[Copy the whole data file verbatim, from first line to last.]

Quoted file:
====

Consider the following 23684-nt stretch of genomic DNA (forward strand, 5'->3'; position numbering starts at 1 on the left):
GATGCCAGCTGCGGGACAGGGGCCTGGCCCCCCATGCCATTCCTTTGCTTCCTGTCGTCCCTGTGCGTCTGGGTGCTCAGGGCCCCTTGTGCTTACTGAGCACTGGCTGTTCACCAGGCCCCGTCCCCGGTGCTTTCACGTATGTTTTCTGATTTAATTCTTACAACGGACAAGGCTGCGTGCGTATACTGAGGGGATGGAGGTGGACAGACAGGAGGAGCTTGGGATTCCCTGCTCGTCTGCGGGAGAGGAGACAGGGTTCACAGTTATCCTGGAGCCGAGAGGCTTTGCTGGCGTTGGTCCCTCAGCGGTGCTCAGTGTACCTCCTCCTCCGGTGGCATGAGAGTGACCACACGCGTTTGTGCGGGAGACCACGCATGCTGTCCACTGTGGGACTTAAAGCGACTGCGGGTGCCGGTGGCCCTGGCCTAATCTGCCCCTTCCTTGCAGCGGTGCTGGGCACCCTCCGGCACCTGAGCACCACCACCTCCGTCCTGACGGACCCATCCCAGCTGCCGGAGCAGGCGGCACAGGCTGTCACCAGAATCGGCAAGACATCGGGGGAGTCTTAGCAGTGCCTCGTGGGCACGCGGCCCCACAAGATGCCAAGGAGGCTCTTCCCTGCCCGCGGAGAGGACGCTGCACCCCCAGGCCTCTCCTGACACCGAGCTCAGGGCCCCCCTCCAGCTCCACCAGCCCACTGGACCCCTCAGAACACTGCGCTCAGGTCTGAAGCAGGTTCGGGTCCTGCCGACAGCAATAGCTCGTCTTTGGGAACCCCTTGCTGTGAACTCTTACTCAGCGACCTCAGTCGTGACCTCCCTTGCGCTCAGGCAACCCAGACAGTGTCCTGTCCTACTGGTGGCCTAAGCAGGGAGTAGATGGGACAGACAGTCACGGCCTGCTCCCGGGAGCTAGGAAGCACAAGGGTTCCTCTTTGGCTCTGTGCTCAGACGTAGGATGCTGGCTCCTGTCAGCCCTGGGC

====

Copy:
Consider the following 23684-nt stretch of genomic DNA (forward strand, 5'->3'; position numbering starts at 1 on the left):
GATGCCAGCTGCGGGACAGGGGCCTGGCCCCCCATGCCATTCCTTTGCTTCCTGTCGTCCCTGTGCGTCTGGGTGCTCAGGGCCCCTTGTGCTTACTGAGCACTGGCTGTTCACCAGGCCCCGTCCCCGGTGCTTTCACGTATGTTTTCTGATTTAATTCTTACAACGGACAAGGCTGCGTGCGTATACTGAGGGGATGGAGGTGGACAGACAGGAGGAGCTTGGGATTCCCTGCTCGTCTGCGGGAGAGGAGACAGGGTTCACAGTTATCCTGGAGCCGAGAGGCTTTGCTGGCGTTGGTCCCTCAGCGGTGCTCAGTGTACCTCCTCCTCCGGTGGCATGAGAGTGACCACACGCGTTTGTGCGGGAGACCACGCATGCTGTCCACTGTGGGACTTAAAGCGACTGCGGGTGCCGGTGGCCCTGGCCTAATCTGCCCCTTCCTTGCAGCGGTGCTGGGCACCCTCCGGCACCTGAGCACCACCACCTCCGTCCTGACGGACCCATCCCAGCTGCCGGAGCAGGCGGCACAGGCTGTCACCAGAATCGGCAAGACATCGGGGGAGTCTTAGCAGTGCCTCGTGGGCACGCGGCCCCACAAGATGCCAAGGAGGCTCTTCCCTGCCCGCGGAGAGGACGCTGCACCCCCAGGCCTCTCCTGACACCGAGCTCAGGGCCCCCCTCCAGCTCCACCAGCCCACTGGACCCCTCAGAACACTGCGCTCAGGTCTGAAGCAGGTTCGGGTCCTGCCGACAGCAATAGCTCGTCTTTGGGAACCCCTTGCTGTGAACTCTTACTCAGCGACCTCAGTCGTGACCTCCCTTGCGCTCAGGCAACCCAGACAGTGTCCTGTCCTACTGGTGGCCTAAGCAGGGAGTAGATGGGACAGACAGTCACGGCCTGCTCCCGGGAGCTAGGAAGCACAAGGGTTCCTCTTTGGCTCTGTGCTCAGACGTAGGATGCTGGCTCCTGTCAGCCCTGGGC